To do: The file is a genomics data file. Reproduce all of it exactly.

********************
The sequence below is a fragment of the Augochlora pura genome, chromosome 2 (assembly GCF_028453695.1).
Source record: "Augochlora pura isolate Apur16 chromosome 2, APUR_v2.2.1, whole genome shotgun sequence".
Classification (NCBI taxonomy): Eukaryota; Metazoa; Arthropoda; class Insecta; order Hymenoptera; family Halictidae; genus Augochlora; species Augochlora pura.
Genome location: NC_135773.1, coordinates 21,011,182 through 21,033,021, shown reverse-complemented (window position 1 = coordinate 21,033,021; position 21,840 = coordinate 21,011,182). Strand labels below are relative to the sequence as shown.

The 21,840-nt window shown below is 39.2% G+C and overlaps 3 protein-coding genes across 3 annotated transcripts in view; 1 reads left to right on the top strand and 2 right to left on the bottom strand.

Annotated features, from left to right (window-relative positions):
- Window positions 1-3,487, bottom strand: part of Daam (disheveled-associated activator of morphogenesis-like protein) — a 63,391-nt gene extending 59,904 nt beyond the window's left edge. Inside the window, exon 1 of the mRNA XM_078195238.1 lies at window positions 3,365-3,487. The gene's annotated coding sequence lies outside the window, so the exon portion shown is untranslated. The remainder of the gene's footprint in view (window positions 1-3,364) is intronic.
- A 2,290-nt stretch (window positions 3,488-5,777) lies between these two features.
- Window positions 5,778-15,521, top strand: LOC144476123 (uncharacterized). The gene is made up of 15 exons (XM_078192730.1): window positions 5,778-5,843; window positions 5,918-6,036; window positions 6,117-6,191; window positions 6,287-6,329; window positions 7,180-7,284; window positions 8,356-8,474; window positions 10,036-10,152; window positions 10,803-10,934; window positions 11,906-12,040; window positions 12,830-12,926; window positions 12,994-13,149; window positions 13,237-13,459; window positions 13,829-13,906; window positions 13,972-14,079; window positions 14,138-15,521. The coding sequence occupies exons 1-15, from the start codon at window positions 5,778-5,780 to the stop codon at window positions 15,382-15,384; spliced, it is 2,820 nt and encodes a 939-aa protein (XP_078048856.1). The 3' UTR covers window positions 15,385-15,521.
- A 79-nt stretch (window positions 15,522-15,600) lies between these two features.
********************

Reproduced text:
The sequence below is a fragment of the Augochlora pura genome, chromosome 2 (assembly GCF_028453695.1).
Source record: "Augochlora pura isolate Apur16 chromosome 2, APUR_v2.2.1, whole genome shotgun sequence".
Classification (NCBI taxonomy): Eukaryota; Metazoa; Arthropoda; class Insecta; order Hymenoptera; family Halictidae; genus Augochlora; species Augochlora pura.
Genome location: NC_135773.1, coordinates 21,011,182 through 21,033,021, shown reverse-complemented (window position 1 = coordinate 21,033,021; position 21,840 = coordinate 21,011,182). Strand labels below are relative to the sequence as shown.

The 21,840-nt window shown below is 39.2% G+C and overlaps 3 protein-coding genes across 3 annotated transcripts in view; 1 reads left to right on the top strand and 2 right to left on the bottom strand.

Annotated features, from left to right (window-relative positions):
- Window positions 1-3,487, bottom strand: part of Daam (disheveled-associated activator of morphogenesis-like protein) — a 63,391-nt gene extending 59,904 nt beyond the window's left edge. Inside the window, exon 1 of the mRNA XM_078195238.1 lies at window positions 3,365-3,487. The gene's annotated coding sequence lies outside the window, so the exon portion shown is untranslated. The remainder of the gene's footprint in view (window positions 1-3,364) is intronic.
- A 2,290-nt stretch (window positions 3,488-5,777) lies between these two features.
- Window positions 5,778-15,521, top strand: LOC144476123 (uncharacterized). The gene is made up of 15 exons (XM_078192730.1): window positions 5,778-5,843; window positions 5,918-6,036; window positions 6,117-6,191; window positions 6,287-6,329; window positions 7,180-7,284; window positions 8,356-8,474; window positions 10,036-10,152; window positions 10,803-10,934; window positions 11,906-12,040; window positions 12,830-12,926; window positions 12,994-13,149; window positions 13,237-13,459; window positions 13,829-13,906; window positions 13,972-14,079; window positions 14,138-15,521. The coding sequence occupies exons 1-15, from the start codon at window positions 5,778-5,780 to the stop codon at window positions 15,382-15,384; spliced, it is 2,820 nt and encodes a 939-aa protein (XP_078048856.1). The 3' UTR covers window positions 15,385-15,521.
- A 79-nt stretch (window positions 15,522-15,600) lies between these two features.